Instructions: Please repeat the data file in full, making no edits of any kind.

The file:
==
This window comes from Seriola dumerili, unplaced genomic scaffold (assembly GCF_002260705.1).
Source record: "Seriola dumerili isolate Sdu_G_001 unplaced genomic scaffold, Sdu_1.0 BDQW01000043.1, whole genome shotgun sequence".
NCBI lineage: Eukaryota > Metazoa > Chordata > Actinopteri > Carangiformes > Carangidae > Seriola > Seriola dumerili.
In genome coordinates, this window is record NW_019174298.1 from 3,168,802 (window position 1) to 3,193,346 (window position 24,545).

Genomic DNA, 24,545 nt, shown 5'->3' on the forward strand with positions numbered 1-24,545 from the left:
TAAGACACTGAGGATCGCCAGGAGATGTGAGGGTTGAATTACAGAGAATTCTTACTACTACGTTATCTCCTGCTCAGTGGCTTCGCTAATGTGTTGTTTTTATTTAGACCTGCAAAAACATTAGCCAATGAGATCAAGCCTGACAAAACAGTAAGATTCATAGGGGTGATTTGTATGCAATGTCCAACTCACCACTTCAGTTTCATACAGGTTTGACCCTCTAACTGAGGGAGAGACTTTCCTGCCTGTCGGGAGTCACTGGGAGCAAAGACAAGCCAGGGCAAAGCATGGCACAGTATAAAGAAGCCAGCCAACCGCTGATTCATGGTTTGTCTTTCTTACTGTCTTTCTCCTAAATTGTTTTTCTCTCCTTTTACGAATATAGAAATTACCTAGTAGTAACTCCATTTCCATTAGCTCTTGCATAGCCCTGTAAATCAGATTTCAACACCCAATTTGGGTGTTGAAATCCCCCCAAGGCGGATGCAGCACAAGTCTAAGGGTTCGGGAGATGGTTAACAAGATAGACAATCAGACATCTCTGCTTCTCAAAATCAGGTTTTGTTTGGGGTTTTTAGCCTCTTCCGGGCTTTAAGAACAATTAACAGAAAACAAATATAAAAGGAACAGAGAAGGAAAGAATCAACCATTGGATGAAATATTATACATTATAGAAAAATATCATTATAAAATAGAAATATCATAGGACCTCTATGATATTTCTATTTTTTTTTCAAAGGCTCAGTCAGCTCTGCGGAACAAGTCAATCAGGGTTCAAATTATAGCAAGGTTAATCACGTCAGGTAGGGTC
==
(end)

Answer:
This window comes from Seriola dumerili, unplaced genomic scaffold (assembly GCF_002260705.1).
Source record: "Seriola dumerili isolate Sdu_G_001 unplaced genomic scaffold, Sdu_1.0 BDQW01000043.1, whole genome shotgun sequence".
NCBI lineage: Eukaryota > Metazoa > Chordata > Actinopteri > Carangiformes > Carangidae > Seriola > Seriola dumerili.
In genome coordinates, this window is record NW_019174298.1 from 3,168,802 (window position 1) to 3,193,346 (window position 24,545).

Genomic DNA, 24,545 nt, shown 5'->3' on the forward strand with positions numbered 1-24,545 from the left:
TAAGACACTGAGGATCGCCAGGAGATGTGAGGGTTGAATTACAGAGAATTCTTACTACTACGTTATCTCCTGCTCAGTGGCTTCGCTAATGTGTTGTTTTTATTTAGACCTGCAAAAACATTAGCCAATGAGATCAAGCCTGACAAAACAGTAAGATTCATAGGGGTGATTTGTATGCAATGTCCAACTCACCACTTCAGTTTCATACAGGTTTGACCCTCTAACTGAGGGAGAGACTTTCCTGCCTGTCGGGAGTCACTGGGAGCAAAGACAAGCCAGGGCAAAGCATGGCACAGTATAAAGAAGCCAGCCAACCGCTGATTCATGGTTTGTCTTTCTTACTGTCTTTCTCCTAAATTGTTTTTCTCTCCTTTTACGAATATAGAAATTACCTAGTAGTAACTCCATTTCCATTAGCTCTTGCATAGCCCTGTAAATCAGATTTCAACACCCAATTTGGGTGTTGAAATCCCCCCAAGGCGGATGCAGCACAAGTCTAAGGGTTCGGGAGATGGTTAACAAGATAGACAATCAGACATCTCTGCTTCTCAAAATCAGGTTTTGTTTGGGGTTTTTAGCCTCTTCCGGGCTTTAAGAACAATTAACAGAAAACAAATATAAAAGGAACAGAGAAGGAAAGAATCAACCATTGGATGAAATATTATACATTATAGAAAAATATCATTATAAAATAGAAATATCATAGGACCTCTATGATATTTCTATTTTTTTTTCAAAGGCTCAGTCAGCTCTGCGGAACAAGTCAATCAGGGTTCAAATTATAGCAAGGTTAATCACGTCAGGTAGGGTC